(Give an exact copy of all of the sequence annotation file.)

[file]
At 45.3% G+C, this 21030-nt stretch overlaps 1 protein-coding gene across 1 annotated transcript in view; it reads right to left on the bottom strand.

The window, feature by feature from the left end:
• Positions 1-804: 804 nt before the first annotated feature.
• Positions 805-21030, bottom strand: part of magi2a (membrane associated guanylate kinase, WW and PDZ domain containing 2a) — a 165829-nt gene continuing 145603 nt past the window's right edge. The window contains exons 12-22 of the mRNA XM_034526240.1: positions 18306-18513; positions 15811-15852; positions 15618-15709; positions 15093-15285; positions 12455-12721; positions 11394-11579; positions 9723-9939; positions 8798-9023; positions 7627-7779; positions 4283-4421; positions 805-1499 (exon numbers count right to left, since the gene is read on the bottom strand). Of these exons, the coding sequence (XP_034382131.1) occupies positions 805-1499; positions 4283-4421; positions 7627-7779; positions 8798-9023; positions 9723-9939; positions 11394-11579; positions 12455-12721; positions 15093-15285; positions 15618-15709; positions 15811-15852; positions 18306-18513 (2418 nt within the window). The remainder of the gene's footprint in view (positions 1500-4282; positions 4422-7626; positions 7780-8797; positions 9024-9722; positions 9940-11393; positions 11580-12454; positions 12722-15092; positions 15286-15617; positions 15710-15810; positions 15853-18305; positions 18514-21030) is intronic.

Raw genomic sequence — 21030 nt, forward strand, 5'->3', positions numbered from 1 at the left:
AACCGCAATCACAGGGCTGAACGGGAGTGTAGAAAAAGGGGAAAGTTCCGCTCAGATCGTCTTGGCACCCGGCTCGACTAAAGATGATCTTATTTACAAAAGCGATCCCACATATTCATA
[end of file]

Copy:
At 45.3% G+C, this 21030-nt stretch overlaps 1 protein-coding gene across 1 annotated transcript in view; it reads right to left on the bottom strand.

The window, feature by feature from the left end:
• Positions 1-804: 804 nt before the first annotated feature.
• Positions 805-21030, bottom strand: part of magi2a (membrane associated guanylate kinase, WW and PDZ domain containing 2a) — a 165829-nt gene continuing 145603 nt past the window's right edge. The window contains exons 12-22 of the mRNA XM_034526240.1: positions 18306-18513; positions 15811-15852; positions 15618-15709; positions 15093-15285; positions 12455-12721; positions 11394-11579; positions 9723-9939; positions 8798-9023; positions 7627-7779; positions 4283-4421; positions 805-1499 (exon numbers count right to left, since the gene is read on the bottom strand). Of these exons, the coding sequence (XP_034382131.1) occupies positions 805-1499; positions 4283-4421; positions 7627-7779; positions 8798-9023; positions 9723-9939; positions 11394-11579; positions 12455-12721; positions 15093-15285; positions 15618-15709; positions 15811-15852; positions 18306-18513 (2418 nt within the window). The remainder of the gene's footprint in view (positions 1500-4282; positions 4422-7626; positions 7780-8797; positions 9024-9722; positions 9940-11393; positions 11580-12454; positions 12722-15092; positions 15286-15617; positions 15710-15810; positions 15853-18305; positions 18514-21030) is intronic.

Raw genomic sequence — 21030 nt, forward strand, 5'->3', positions numbered from 1 at the left:
AACCGCAATCACAGGGCTGAACGGGAGTGTAGAAAAAGGGGAAAGTTCCGCTCAGATCGTCTTGGCACCCGGCTCGACTAAAGATGATCTTATTTACAAAAGCGATCCCACATATTCATA